I am about to try something that I have never tried before. I am about to attempt to write a post while floating painfully around my ceiling in a haze of opioid medication.
I apologize in advance. For the typos, misspellings, random words, and trailing thoughts. I apologize for the lines that will seem completely pointless to you but will have me thinking of myself as both witty and articulate.
Why am I doing this?
Well, obviously, because I am feeling the effects of the medication. I do NOT like this feeling. At all. In fact, I have spent the past 4 days drinking as much water as possible to flush my system and have used nothing other than acetaminophen and ice to manage the discomfort. I thought I was a very rugged old soul, strong and able to manage pain. Thought I was being a good patient and all that. Yay, me.
But I was sent home a week ago on a high dose of a steroid called dexamethasone, which was prescribed to control the inevitable swelling that happens after neurosurgeons dig around in a person’s brain matter for half a day. I knew that the medication was helping to keep my symptoms (ie, pain) under control. In fact, last week before my discharge I met with my nice neurosurgeon, whom I shall henceforth refer to as “Doctor Understatement.” I told him just how great I was feeling, and he cautioned me.
“Remember that once you’re off the steroids, you might get a headache.”
I have had headaches my whole life. I brushed him off. I am Nonni. I ain’t afraid of no headache.
Sure, my head, and most of the rest of me, was uncomfortable all week. But it wasn’t interfering with anything. I was fine. All was well until around noon yesterday when the pounding and aching started up in earnest. Ice. Heat. Acetominophen. Repeat. The pain kept slowly creeping up. Stretch, walk, deep breaths, ice, heat, acetaminophen.
It kept on creeping, bit by bit, a little stronger with time.
I tried to sleep last night, but couldn’t find any way to be comfortable. By midnight, I felt terrible.
You see, a regular old headache is that bad pain on the inside of your skull. You feel like your brain is swollen and throbbing. Like a stubbed toe. I had that. I had a LOT of that pain.
A more unusual headache is the pain that you get after the outside of your skull has experienced some kind of trauma or accident. I had that, too. I had a TON of that pain.
And then there is tinnitus, also known as ringing, buzzing, whizzing, fizzing, roaring sounds in a person’s head that aren’t really there. I had a boatload of that shit going on.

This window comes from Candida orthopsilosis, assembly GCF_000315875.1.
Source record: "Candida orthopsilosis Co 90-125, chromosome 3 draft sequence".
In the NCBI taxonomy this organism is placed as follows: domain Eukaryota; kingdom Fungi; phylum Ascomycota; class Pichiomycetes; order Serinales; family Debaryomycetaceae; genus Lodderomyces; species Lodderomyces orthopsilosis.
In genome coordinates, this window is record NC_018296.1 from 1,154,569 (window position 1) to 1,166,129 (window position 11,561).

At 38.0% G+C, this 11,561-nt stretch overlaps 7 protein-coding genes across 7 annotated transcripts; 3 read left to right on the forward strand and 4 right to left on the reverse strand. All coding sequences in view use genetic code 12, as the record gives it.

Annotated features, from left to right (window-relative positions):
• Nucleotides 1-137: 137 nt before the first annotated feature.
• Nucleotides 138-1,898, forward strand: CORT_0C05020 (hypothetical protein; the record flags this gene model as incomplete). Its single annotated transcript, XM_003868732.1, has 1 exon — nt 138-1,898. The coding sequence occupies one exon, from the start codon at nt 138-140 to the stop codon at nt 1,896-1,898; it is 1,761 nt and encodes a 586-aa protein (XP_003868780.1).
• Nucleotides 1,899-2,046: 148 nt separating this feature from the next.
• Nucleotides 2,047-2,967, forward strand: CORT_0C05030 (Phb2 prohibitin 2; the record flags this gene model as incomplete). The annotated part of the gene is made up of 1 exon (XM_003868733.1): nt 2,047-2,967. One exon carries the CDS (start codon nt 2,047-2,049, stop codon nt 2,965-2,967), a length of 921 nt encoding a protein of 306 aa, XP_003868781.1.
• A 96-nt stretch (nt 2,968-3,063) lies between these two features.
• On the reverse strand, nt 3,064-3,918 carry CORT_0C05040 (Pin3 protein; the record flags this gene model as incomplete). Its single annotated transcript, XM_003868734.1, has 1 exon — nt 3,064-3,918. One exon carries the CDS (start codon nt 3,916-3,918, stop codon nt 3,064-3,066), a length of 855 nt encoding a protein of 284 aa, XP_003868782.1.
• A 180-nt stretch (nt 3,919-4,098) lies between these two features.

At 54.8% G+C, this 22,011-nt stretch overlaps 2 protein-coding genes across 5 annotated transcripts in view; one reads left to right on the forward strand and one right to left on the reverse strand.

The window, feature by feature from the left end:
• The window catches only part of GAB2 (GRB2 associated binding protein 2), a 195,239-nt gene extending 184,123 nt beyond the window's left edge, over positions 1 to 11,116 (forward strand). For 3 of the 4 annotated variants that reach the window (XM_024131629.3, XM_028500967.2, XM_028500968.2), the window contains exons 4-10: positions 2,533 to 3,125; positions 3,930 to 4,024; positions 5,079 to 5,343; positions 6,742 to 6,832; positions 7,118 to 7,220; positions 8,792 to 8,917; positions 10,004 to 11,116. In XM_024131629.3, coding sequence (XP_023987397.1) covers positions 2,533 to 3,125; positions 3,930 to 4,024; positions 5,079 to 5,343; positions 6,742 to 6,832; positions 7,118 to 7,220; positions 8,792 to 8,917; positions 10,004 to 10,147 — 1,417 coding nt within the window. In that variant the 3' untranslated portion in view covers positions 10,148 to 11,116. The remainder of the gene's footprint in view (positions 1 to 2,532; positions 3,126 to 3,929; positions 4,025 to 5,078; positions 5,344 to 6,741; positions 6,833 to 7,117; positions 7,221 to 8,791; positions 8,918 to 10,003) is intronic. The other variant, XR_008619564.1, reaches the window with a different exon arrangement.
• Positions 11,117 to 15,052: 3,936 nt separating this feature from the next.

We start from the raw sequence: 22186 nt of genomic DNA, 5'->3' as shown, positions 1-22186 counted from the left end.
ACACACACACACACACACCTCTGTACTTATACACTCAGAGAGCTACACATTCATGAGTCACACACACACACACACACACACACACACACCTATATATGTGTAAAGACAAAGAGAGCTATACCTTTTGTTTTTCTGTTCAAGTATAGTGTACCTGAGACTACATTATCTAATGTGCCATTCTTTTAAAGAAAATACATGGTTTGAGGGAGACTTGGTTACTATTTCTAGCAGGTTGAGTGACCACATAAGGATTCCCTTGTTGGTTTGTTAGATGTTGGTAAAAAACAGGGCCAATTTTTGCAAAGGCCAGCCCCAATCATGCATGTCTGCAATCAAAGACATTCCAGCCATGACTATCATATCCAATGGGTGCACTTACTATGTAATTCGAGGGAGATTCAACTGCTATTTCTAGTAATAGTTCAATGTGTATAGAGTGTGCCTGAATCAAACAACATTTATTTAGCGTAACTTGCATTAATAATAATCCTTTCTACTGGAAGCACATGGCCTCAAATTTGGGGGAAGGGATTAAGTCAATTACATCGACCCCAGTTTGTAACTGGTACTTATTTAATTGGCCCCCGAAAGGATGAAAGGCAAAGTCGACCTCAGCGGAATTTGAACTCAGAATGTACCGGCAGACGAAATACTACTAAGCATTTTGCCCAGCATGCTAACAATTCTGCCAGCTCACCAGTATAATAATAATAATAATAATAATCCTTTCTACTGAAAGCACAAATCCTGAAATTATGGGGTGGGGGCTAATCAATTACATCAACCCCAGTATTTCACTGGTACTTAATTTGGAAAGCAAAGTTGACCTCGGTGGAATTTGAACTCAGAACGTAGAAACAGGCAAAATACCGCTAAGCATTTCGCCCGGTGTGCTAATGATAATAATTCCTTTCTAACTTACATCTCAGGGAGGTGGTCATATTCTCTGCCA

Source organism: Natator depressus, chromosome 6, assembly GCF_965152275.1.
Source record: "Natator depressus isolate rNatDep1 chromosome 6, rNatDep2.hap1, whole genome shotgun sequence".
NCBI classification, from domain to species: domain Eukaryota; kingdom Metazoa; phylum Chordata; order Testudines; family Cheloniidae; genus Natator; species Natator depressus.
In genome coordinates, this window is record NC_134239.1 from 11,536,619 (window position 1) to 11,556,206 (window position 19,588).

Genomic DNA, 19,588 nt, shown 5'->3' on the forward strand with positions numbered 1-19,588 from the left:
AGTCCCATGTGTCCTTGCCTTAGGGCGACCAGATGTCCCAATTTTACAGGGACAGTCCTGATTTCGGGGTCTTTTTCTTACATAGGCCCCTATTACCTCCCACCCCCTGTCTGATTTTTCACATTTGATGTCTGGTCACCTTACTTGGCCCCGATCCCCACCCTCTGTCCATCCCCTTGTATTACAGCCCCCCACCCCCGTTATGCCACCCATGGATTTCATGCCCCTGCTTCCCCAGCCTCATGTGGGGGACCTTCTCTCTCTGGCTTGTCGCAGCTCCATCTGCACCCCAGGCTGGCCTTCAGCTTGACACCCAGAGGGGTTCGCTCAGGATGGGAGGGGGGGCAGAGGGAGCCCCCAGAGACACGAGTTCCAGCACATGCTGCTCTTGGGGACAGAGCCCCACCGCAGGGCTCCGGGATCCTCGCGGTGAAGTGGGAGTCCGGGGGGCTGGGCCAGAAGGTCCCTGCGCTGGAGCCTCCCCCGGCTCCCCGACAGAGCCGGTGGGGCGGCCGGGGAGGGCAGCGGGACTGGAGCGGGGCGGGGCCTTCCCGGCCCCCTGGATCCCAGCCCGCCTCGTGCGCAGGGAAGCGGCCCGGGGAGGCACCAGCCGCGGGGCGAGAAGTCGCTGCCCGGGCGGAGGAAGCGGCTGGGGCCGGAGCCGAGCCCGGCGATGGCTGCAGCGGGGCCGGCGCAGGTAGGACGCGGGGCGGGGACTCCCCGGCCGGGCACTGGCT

I lay there for a while with my stubbed brain throbbing, wondering why my sleeping husband sounded like an entire Roman army marching across the rocks. My stitches itched and pinched. My bonks throbbed. Every eyeblink hurt and every heartbeat sounded like a distant bomb going off.
So I got up and made a bagel. I ate it sitting up in bed, with an ice pack on my neck and a lavendar hot pack on my eyes.
By 1AM, I gave in. I took the stupid little pill. I curled up like a shriveled worm and slowly drifted off into pounding, hissing, dinging achy sleep for about 4 hours.
So what is my point?
(Wait. Give me a minute.)
My point is this: when you have a way out of a tough situation, for goodness sake, take it. I should never have let the pain get that bad. Instead of staying ahead of it, I wanted to be some sort of warrior woman and I put myself through a lot of unpleasantness that I didn’t have to go through.
My point is that even in the most deserving of times, too many of us (me, I mean) continue to judge ourselves and to put pressure on ourselves. Nobody cared if I took my medicine. It was only me and Paul in that bedroom. I don’t know what I was hoping to prove to myself.
So this morning, after I finally pried open my sticky eyes and took a hot shower with peppermint soap to wake me up, I was determined to stay ahead of things. I sat outside, had a good breakfast, walked around the house, stretched. I felt the pain coming back. So of course, I went to my routine: ice, heat, acetaminophen. A couple of hours later, it was rising again like a tide. What a strange sensation. I should have immediately taken that pill, but I hesitated.
I reached out to my support team, Paul, and our kids. I asked for advice. And you know what they said, more or less?
“What the hell are you waiting for? You do not need to spend all day with a stubbed, traumatized, buzzing skull. Take the pill.”
I listened. I took it.
Well. I thought this was going to be funny. Lesson learned. Sometimes the post simply writes itself.